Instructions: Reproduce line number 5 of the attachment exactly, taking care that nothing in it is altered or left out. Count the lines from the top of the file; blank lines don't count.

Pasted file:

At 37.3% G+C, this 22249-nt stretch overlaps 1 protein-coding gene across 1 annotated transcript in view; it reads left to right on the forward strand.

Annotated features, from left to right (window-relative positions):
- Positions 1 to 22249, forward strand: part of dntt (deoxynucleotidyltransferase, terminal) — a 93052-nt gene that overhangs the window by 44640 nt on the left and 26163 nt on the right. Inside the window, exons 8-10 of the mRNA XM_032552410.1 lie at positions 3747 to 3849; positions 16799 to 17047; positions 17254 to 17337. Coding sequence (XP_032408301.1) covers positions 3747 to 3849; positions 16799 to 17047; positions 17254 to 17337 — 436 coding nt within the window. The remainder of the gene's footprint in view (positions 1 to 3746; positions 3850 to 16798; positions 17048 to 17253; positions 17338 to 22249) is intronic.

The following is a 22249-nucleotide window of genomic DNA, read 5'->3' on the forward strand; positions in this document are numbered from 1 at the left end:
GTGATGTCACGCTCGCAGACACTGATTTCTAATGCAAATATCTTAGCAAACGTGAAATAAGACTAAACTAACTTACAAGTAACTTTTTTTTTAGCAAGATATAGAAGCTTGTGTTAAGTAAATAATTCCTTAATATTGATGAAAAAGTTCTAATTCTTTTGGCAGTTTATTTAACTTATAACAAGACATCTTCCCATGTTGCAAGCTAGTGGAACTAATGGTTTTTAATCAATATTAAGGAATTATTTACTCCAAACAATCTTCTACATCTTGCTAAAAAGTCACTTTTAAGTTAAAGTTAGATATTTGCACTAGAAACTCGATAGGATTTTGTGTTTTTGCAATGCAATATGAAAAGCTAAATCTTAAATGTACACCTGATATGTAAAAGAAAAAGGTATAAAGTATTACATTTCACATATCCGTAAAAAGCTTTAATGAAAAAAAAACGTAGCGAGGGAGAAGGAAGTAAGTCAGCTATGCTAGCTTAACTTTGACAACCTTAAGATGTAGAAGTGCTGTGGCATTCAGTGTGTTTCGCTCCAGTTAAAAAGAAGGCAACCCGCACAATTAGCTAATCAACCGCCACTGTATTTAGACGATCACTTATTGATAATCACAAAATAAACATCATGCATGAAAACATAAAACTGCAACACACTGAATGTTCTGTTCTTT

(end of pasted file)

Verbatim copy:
GTGATGTCACGCTCGCAGACACTGATTTCTAATGCAAATATCTTAGCAAACGTGAAATAAGACTAAACTAACTTACAAGTAACTTTTTTTTTAGCAAGATATAGAAGCTTGTGTTAAGTAAATAATTCCTTAATATTGATGAAAAAGTTCTAATTCTTTTGGCAGTTTATTTAACTTATAACAAGACATCTTCCCATGTTGCAAGCTAGTGGAACTAATGGTTTTTAATCAATATTAAGGAATTATTTACTCCAAACAATCTTCTACATCTTGCTAAAAAGTCACTTTTAAGTTAAAGTTAGATATTTGCACTAGAAACTCGATAGGATTTTGTGTTTTTGCAATGCAATATGAAAAGCTAAATCTTAAATGTACACCTGATATGTAAAAGAAAAAGGTATAAAGTATTACATTTCACATATCCGTAAAAAGCTTTAATGAAAAAAAAACGTAGCGAGGGAGAAGGAAGTAAGTCAGCTATGCTAGCTTAACTTTGACAACCTTAAGATGTAGAAGTGCTGTGGCATTCAGTGTGTTTCGCTCCAGTTAAAAAGAAGGCAACCCGCACAATTAGCTAATCAACCGCCACTGTATTTAGACGATCACTTATTGATAATCACAAAATAAACATCATGCATGAAAACATAAAACTGCAACACACTGAATGTTCTGTTCTTT